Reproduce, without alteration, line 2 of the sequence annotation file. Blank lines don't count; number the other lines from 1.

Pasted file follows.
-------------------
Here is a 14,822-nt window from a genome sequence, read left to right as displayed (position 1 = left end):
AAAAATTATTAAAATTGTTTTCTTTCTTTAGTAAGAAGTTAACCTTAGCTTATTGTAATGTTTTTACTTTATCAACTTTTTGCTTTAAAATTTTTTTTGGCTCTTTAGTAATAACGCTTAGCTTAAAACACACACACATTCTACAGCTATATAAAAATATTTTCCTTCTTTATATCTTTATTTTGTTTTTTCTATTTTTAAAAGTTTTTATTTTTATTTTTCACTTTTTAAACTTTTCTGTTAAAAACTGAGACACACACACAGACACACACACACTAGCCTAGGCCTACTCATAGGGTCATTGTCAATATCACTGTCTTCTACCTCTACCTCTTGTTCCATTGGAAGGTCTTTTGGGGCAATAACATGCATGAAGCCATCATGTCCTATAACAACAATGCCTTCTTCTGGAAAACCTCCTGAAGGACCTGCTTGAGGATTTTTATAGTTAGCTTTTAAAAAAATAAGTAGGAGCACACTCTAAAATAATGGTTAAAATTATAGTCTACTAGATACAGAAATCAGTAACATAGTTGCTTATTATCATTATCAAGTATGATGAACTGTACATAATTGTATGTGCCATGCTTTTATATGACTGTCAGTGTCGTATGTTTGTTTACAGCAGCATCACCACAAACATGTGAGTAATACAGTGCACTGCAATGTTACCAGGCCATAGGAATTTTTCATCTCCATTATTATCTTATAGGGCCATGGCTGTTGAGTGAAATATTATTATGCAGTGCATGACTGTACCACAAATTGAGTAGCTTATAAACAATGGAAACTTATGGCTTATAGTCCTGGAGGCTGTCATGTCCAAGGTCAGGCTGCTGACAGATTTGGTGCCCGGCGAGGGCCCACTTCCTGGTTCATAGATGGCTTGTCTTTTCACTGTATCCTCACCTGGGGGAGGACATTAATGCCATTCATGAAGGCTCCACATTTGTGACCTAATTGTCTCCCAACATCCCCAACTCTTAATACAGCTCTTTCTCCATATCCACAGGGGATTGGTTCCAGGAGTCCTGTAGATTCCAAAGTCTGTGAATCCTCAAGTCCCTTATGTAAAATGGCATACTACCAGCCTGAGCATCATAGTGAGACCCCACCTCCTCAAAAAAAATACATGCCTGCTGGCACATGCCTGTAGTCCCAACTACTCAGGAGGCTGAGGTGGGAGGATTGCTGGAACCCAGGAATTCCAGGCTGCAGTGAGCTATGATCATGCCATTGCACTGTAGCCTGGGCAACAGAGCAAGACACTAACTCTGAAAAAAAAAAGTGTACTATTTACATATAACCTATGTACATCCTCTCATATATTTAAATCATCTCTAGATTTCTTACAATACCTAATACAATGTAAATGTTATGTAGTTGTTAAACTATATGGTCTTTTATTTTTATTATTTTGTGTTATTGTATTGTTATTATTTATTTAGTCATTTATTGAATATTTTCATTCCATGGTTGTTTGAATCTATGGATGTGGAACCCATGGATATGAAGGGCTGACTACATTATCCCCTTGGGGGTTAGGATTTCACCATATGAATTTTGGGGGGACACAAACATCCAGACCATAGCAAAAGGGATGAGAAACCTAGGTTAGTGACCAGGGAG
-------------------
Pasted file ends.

AAAAATTATTAAAATTGTTTTCTTTCTTTAGTAAGAAGTTAACCTTAGCTTATTGTAATGTTTTTACTTTATCAACTTTTTGCTTTAAAATTTTTTTTGGCTCTTTAGTAATAACGCTTAGCTTAAAACACACACACATTCTACAGCTATATAAAAATATTTTCCTTCTTTATATCTTTATTTTGTTTTTTCTATTTTTAAAAGTTTTTATTTTTATTTTTCACTTTTTAAACTTTTCTGTTAAAAACTGAGACACACACACAGACACACACACACTAGCCTAGGCCTACTCATAGGGTCATTGTCAATATCACTGTCTTCTACCTCTACCTCTTGTTCCATTGGAAGGTCTTTTGGGGCAATAACATGCATGAAGCCATCATGTCCTATAACAACAATGCCTTCTTCTGGAAAACCTCCTGAAGGACCTGCTTGAGGATTTTTATAGTTAGCTTTTAAAAAAATAAGTAGGAGCACACTCTAAAATAATGGTTAAAATTATAGTCTACTAGATACAGAAATCAGTAACATAGTTGCTTATTATCATTATCAAGTATGATGAACTGTACATAATTGTATGTGCCATGCTTTTATATGACTGTCAGTGTCGTATGTTTGTTTACAGCAGCATCACCACAAACATGTGAGTAATACAGTGCACTGCAATGTTACCAGGCCATAGGAATTTTTCATCTCCATTATTATCTTATAGGGCCATGGCTGTTGAGTGAAATATTATTATGCAGTGCATGACTGTACCACAAATTGAGTAGCTTATAAACAATGGAAACTTATGGCTTATAGTCCTGGAGGCTGTCATGTCCAAGGTCAGGCTGCTGACAGATTTGGTGCCCGGCGAGGGCCCACTTCCTGGTTCATAGATGGCTTGTCTTTTCACTGTATCCTCACCTGGGGGAGGACATTAATGCCATTCATGAAGGCTCCACATTTGTGACCTAATTGTCTCCCAACATCCCCAACTCTTAATACAGCTCTTTCTCCATATCCACAGGGGATTGGTTCCAGGAGTCCTGTAGATTCCAAAGTCTGTGAATCCTCAAGTCCCTTATGTAAAATGGCATACTACCAGCCTGAGCATCATAGTGAGACCCCACCTCCTCAAAAAAAATACATGCCTGCTGGCACATGCCTGTAGTCCCAACTACTCAGGAGGCTGAGGTGGGAGGATTGCTGGAACCCAGGAATTCCAGGCTGCAGTGAGCTATGATCATGCCATTGCACTGTAGCCTGGGCAACAGAGCAAGACACTAACTCTGAAAAAAAAAAGTGTACTATTTACATATAACCTATGTACATCCTCTCATATATTTAAATCATCTCTAGATTTCTTACAATACCTAATACAATGTAAATGTTATGTAGTTGTTAAACTATATGGTCTTTTATTTTTATTATTTTGTGTTATTGTATTGTTATTATTTATTTAGTCATTTATTGAATATTTTCATTCCATGGTTGTTTGAATCTATGGATGTGGAACCCATGGATATGAAGGGCTGACTACATTATCCCCTTGGGGGTTAGGATTTCACCATATGAATTTTGGGGGGACACAAACATCCAGACCATAGCAAAAGGGATGAGAAACCTAGGTTAGTGACCAGGGAG